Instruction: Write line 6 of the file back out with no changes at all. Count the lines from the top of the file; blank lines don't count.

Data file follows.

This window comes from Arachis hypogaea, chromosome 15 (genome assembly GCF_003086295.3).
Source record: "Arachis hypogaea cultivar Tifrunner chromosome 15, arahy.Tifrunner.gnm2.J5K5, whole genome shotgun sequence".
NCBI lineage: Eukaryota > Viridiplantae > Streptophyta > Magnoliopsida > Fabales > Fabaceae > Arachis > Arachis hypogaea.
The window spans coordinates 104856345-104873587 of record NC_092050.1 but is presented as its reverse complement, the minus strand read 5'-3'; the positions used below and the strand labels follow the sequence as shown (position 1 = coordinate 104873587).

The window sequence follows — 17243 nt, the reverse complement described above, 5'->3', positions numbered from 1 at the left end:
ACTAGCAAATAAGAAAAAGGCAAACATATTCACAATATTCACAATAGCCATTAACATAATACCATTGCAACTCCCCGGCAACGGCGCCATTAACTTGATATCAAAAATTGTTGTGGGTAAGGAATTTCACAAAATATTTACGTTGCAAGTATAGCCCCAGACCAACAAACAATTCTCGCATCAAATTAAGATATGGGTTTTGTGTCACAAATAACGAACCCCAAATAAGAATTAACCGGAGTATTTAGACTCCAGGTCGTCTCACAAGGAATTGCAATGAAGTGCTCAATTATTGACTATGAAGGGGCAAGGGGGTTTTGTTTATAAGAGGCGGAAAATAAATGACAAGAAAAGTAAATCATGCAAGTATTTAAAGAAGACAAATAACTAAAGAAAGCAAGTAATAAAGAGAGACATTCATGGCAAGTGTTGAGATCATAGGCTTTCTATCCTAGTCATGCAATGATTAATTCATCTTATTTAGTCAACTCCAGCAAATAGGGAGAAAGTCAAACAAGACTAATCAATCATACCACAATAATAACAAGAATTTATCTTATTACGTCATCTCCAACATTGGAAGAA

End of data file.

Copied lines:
ACTAGCAAATAAGAAAAAGGCAAACATATTCACAATATTCACAATAGCCATTAACATAATACCATTGCAACTCCCCGGCAACGGCGCCATTAACTTGATATCAAAAATTGTTGTGGGTAAGGAATTTCACAAAATATTTACGTTGCAAGTATAGCCCCAGACCAACAAACAATTCTCGCATCAAATTAAGATATGGGTTTTGTGTCACAAATAACGAACCCCAAATAAGAATTAACCGGAGTATTTAGACTCCAGGTCGTCTCACAAGGAATTGCAATGAAGTGCTCAATTATTGACTATGAAGGGGCAAGGGGGTTTTGTTTATAAGAGGCGGAAAATAAATGACAAGAAAAGTAAATCATGCAAGTATTTAAAGAAGACAAATAACTAAAGAAAGCAAGTAATAAAGAGAGACATTCATGGCAAGTGTTGAGATCATAGGCTTTCTATCCTAGTCATGCAATGATTAATTCATCTTATTTAGTCAACTCCAGCAAATAGGGAGAAAGTCAAACAAGACTAATCAATCATACCACAATAATAACAAGAATTTATCTTATTACGTCATCTCCAACATTGGAAGAA